The disqualification of the Pompeii stadium: a territorial matter

The disqualification of the Pompeii amphitheater: the clashes, the closure for ten years and the exile of the organizer. 2020? No, 59 AD!

Discover Naples is back and, with it, the mysterious stories about traditions and events in the city of Naples. Out-and-out historical and cultural excursus on the most disparate themes of the Neapolitan. Today’s appointment takes us directly to 59 AD year in which, in Pompeii, sport was a much talked about topic… Let’s discover the disqualification of the Pompeii stadium!

The gladiators of Pompeii

As common sports news  in recent years as it may seem, no! The disqualification of the Pompeii stadium is far from recent. We are in 59 AD and, more precisely, in the famous Pompeii amphitheater during a gladiator show.

The amphitheater was built around 70 BC. by the duoviri Gaio Quinzio Valgo and Marco Porcio and was used for circus games and the famous fights between gladiators: wrestlers of ancient Rome whose origin is linked to the institution of the munus, a sort of “duty” to provide a service or a contribution to the community. The munera gladiatoria, in particular, were “offered” by the wealthiest characters, at their own expense, on the occasion of particular circumstances, for example duels to the death between slaves.

A matter of disagreements…

The munera gladiatoria that took place at the time in Pompeii were, in a certain sense, very modern as they provided for the presence of guests, the Nocerini. However, there was no good blood between Pompeians and Nocerini due to a territorial question: a few years before the fateful meeting, the hosts had taken part of the agricultural territory given to the Nocerini following the deduction as a colony of Nuceria Alfaterna.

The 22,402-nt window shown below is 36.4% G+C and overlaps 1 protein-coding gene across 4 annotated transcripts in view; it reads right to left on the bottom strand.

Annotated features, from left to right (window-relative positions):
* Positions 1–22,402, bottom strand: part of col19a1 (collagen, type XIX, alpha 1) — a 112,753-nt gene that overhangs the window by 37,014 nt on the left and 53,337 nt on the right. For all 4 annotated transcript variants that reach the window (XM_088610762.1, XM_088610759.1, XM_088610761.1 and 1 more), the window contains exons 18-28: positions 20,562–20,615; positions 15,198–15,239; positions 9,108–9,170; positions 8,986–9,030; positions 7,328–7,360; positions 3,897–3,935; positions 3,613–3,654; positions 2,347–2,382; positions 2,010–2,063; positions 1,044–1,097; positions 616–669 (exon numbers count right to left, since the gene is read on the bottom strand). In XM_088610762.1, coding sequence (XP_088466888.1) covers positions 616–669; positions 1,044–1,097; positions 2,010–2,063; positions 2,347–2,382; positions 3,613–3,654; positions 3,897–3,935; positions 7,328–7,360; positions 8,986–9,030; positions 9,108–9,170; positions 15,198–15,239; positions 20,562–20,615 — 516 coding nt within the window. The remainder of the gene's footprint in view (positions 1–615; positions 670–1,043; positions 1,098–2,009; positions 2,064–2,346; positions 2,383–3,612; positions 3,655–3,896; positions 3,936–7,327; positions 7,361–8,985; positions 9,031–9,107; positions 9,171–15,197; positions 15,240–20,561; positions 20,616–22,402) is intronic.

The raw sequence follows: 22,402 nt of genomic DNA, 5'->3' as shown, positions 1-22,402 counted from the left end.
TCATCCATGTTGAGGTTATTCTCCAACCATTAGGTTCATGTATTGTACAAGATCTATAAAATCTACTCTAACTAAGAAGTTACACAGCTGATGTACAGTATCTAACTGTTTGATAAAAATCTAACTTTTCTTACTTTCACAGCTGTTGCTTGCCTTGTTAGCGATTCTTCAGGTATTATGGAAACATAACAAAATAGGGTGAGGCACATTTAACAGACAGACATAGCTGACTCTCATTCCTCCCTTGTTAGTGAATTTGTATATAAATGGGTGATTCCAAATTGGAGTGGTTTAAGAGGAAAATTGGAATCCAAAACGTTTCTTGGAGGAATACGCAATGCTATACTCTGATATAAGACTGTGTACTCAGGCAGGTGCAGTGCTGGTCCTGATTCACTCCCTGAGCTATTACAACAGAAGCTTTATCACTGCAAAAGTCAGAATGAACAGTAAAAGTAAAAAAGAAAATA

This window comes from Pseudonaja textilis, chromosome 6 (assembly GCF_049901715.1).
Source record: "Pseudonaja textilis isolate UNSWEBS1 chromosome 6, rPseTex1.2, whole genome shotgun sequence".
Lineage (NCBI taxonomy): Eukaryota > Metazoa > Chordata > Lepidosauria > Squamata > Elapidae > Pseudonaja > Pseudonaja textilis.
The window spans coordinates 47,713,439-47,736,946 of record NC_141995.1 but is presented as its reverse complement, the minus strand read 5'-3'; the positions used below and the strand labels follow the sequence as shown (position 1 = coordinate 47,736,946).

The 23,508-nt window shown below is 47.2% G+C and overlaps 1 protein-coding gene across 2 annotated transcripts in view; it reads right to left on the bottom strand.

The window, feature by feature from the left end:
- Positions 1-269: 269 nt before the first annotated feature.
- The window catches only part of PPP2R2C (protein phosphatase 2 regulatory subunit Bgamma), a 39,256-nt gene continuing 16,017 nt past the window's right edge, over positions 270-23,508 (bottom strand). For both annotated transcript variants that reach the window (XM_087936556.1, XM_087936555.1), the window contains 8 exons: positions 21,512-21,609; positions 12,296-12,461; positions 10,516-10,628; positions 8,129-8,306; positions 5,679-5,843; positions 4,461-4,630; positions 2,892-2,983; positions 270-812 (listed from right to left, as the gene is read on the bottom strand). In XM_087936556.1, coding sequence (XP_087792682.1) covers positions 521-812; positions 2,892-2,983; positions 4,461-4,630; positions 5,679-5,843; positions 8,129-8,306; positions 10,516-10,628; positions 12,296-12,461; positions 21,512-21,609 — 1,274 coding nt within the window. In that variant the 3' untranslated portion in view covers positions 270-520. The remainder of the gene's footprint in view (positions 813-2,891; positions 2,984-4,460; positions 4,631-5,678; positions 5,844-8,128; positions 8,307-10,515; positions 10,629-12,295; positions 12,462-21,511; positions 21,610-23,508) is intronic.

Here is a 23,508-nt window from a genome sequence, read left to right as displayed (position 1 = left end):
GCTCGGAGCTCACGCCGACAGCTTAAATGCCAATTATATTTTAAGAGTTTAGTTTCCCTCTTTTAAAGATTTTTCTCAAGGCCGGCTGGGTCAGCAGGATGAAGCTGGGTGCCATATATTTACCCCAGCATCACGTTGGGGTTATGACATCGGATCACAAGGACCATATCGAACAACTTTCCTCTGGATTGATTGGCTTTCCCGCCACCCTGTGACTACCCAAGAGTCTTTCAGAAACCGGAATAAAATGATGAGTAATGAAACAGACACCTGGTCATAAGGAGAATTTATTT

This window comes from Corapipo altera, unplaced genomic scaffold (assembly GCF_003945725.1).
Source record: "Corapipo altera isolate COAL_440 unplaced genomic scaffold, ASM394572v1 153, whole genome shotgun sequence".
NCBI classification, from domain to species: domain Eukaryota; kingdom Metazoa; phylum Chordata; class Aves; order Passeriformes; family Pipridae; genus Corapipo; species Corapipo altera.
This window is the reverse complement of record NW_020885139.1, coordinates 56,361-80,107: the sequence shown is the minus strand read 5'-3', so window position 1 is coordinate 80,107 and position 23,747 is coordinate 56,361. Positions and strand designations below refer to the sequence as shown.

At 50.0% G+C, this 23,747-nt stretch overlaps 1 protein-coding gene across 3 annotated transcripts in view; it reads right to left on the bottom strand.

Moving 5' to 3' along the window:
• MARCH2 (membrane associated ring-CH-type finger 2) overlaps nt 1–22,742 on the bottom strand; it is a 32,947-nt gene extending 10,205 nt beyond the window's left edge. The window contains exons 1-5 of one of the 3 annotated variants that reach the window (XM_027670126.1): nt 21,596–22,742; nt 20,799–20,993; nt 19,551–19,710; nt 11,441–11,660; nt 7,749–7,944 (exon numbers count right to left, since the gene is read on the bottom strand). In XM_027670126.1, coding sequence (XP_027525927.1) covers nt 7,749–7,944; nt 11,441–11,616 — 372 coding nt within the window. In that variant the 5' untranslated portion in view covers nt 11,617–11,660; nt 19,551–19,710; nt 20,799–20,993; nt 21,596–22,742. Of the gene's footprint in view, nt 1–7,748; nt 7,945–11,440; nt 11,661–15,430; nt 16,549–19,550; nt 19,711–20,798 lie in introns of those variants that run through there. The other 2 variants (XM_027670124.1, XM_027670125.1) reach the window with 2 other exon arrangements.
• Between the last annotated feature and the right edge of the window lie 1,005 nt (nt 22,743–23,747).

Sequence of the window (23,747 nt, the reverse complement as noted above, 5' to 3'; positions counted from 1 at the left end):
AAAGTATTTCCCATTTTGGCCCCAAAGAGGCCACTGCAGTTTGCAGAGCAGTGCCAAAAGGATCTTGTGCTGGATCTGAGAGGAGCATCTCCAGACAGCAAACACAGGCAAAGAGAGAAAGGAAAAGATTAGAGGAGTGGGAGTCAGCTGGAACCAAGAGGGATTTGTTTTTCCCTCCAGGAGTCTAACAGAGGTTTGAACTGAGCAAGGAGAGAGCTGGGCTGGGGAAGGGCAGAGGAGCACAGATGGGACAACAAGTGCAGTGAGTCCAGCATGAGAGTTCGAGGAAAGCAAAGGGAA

Thus, during one of these meetings (just like now), the first insults “flew” and the first violent fights began which caused a considerable number of deaths and injuries. A testimony of the event dates back to Tacitus and his Annals:

“In the same period of time, for minor reasons, a fierce conflict broke out between the inhabitants of Nocera and those of Pompeii over a gladiator show, offered by Livineo Regolo who, as I have already said, had been expelled from the Senate. The people, with the lack of restraint typical of those cities, began with the exchange of insults, then moved on to stones, and ended up taking up arms; and the plebs of Pompeii prevailed, where the show took place. As a result, many of the Nucerines returned to their city with their bodies covered with wounds, most of them mourning the deaths of children or parents.”


After this event, the Roman Senate decided to close the amphitheater for ten years and sentenced the organizer of the event, Livineio Regolo, to exile.

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